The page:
Then there was the matter of the $50,000 in contributions Jindal's campaign received from a Colorado firm and its officers that has tried in the past to place a hazardous waste site in the Alsen community in East Baton Rouge Parish. The money was headline news on the front page of the Baton Rouge Advocate (it's in their archives now, but here's a link to a discussion of the coverage).
It certainly raised eyebrows and will draw further scrutiny to that company's efforts to open that site.
The simplest, surest way to eliminate what are for now only hints of corruption would be to overhaul Louisiana's campaign finance laws.
The first step would be to ban corporate contributions to political campaigns, as many other states (including Texas) have done.
The second would be to adopt some of the reporting standards now in place under federal election laws, particularly requiring contributors to list their employers and whether or not their employers serve as government contractors.
These two reforms would bring a new level of transparency to Louisiana politics and transparency and openness are the best cures for corruption (or even the perception of corruption).
Campaign Finance Reform the key to Democratic Renewal
With Odom off the field and with the decks cleared for a new generation of Democratic leaders to emerge in coming years, Democrats should embrace the full Jindal ethics agenda but push the new governor to live up to his claim that he wants to eliminate even the hint of corruption in Louisiana politics.
Corporate contributions to political are a legacy of the "pay to play" system that Jindal purports to want to end. If his actions are to match his rhetoric, he can be pushed on the issue of banning corporate contributions to political campaigns.
He might back it. Republicans in the Legislature will probably balk, prodded no doubt by the heads of the corporations that contributed so lavishly to their individual campaigns, their party and to groups like the LCRM.
Democrats can seize the high ethical ground here by pushing to ban corporate contributions and to require contributors to provide more information about the sources of their income.
It takes two to corrupt: someone willing to take the money, yes; but some other party has to be willing to offer it.
Any proposal that purports to be ethics reform but which does nothing to close the loopholes on the campaign finance side of the ledger (where favors are most often bought) is not serious ethics reform. It is another empty gesture designed to convey the impression of addressing an issue of widespread concern while leaving the door open for some form of the activity to continue.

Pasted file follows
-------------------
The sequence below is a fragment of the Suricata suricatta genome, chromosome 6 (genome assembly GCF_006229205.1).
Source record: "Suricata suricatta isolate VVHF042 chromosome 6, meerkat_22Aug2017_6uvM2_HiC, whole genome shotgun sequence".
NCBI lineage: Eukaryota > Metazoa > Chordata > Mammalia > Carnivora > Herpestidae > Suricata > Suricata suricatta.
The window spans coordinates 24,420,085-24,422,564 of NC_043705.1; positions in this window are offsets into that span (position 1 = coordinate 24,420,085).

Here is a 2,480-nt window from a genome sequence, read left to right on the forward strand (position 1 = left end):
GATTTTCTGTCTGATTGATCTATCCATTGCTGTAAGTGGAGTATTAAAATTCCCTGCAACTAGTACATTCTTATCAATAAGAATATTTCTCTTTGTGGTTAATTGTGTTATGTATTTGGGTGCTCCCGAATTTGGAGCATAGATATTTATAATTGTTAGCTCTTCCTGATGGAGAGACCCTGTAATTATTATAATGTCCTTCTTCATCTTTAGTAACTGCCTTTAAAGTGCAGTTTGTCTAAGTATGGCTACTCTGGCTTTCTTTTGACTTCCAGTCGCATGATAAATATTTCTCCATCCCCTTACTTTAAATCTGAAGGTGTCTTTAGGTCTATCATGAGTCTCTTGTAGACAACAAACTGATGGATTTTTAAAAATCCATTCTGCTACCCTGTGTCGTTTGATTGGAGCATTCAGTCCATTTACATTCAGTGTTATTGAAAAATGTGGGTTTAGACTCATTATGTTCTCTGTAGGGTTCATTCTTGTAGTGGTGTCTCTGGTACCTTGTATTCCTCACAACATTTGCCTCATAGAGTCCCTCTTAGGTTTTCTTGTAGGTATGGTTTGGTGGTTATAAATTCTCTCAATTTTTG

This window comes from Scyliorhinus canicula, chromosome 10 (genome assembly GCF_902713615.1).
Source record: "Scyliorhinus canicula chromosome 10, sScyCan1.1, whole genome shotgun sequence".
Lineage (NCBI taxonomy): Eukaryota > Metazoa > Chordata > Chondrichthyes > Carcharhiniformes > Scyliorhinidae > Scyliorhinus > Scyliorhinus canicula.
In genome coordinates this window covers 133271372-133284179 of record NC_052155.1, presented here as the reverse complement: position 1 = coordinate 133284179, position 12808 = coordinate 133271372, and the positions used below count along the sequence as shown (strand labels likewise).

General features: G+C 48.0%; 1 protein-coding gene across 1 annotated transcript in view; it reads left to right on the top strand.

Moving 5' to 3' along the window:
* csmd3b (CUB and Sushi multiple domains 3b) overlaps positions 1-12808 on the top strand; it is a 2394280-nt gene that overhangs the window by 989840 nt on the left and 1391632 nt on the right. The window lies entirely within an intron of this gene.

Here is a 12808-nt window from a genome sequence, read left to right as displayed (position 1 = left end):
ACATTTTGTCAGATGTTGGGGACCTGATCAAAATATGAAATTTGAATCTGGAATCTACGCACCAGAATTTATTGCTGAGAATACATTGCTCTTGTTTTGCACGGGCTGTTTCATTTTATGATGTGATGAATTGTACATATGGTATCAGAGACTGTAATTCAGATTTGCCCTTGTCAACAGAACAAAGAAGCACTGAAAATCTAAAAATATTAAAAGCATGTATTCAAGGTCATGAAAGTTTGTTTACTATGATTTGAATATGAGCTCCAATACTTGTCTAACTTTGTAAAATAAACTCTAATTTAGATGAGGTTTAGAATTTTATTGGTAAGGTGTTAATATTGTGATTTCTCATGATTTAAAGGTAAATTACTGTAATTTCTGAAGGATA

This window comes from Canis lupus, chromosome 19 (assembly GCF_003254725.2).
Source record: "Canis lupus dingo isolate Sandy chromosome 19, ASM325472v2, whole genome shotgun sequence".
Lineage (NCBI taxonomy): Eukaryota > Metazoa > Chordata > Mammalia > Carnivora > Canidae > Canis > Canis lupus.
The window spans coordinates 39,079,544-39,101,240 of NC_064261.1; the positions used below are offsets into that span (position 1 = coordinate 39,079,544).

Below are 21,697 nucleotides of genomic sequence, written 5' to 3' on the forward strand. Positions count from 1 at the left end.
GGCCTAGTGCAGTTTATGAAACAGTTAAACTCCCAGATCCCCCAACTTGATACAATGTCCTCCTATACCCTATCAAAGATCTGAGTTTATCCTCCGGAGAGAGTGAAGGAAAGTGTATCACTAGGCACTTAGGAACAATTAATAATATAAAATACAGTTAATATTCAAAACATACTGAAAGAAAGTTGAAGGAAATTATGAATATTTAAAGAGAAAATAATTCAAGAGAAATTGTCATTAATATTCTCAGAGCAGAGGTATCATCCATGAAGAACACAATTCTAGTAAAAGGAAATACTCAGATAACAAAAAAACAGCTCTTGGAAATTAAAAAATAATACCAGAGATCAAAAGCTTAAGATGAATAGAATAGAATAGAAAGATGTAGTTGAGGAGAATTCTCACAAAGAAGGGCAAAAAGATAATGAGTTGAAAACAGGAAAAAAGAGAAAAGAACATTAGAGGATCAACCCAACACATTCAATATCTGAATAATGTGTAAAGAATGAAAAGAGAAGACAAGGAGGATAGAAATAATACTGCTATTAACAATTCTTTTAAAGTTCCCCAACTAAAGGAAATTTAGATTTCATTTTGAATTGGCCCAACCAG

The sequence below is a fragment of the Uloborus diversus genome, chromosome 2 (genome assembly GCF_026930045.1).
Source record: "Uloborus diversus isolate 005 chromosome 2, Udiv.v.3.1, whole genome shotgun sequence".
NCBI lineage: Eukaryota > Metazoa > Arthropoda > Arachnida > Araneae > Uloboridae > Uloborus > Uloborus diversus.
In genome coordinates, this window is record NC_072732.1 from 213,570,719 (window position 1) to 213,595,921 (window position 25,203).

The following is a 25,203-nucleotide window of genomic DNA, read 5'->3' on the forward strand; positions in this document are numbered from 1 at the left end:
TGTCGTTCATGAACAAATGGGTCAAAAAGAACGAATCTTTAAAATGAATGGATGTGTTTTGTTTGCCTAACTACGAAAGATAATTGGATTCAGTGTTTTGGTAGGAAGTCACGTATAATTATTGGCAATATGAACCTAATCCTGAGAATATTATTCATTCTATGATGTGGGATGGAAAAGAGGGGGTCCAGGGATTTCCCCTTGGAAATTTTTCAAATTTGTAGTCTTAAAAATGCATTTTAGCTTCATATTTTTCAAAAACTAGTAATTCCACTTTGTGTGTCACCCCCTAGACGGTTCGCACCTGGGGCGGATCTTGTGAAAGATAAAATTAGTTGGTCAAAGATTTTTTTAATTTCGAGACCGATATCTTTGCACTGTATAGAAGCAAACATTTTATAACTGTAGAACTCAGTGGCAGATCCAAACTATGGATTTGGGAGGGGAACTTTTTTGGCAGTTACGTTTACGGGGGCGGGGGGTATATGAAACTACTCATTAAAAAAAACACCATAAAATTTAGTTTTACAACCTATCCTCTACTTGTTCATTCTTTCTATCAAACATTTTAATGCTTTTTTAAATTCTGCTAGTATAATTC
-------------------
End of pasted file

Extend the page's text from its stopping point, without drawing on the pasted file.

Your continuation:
Campaign Finance Reform and Voter Turnout
Campaign finance reform (and Republican reluctance to embrace it) can be a winning issue for Louisiana Democrats. Voters understand that big money in politics has drowned out their voices and their concerns in the legislative and regulatory processes.
The author Walter Mosley, appearing on a C-SPAN Book TV program last weekend, commented something to the effect that most Americans now understand that politics is dominated not by Democrats or Republicans, but by what he called "the Money Party." As a result, people have no faith in either party to respond to their real needs.
A story in today's Baton Rouge Advocate notes that Jindal won a majority of the votes in an election with the lowest level of voter participation (46 percent) since Louisiana went to the open primary system four decades ago. There is a debate about the reason for the low turnout, but this is not just a Louisiana phenomenon. Voter turnout has been in decline nationally for decades. One reason some point to is that voters just don't feel that participating matters; that, regardless of the winner, policies will not change in a way that will affect their lives.
Registered voters are not participating because they don't feel the Money Party represents them.
Jindal and Republicans (including the supposedly non-partisan Blueprint Louisiana group) were able to capitalize on the hunger for change in Louisiana by focusing on ethics reform. Because Democrats were the party in power, that issue cut against them.
Now that circumstances have changed and Democrats face the prospect of being mostly shut out of power at the state level for the next four years, that dynamic changes as well. Defending the status quo will now fall to Republicans. The one area of reform that they don't want to go is campaign finance reform. Why? Because the current system is working well for them.
The next four years are going to be a process of Jindal and the Republicans' rhetoric being measured against the reality of their policies, programs and the impact of those.
They've laid claim to ethics reform as the core of their claim to power. Ethics reform without campaign finance reform is a scam. Democrats can help transform Louisiana politics and their own political prospects by pushing the new governor and his Republican friends to go where they don't want to go: fundamental campaign finance reform.
Ending 'pay to play' begins by taking corporate money out of political campaigns.
If Democrats are willing to standup for that, then rumors of their irrelevance might be exaggerated.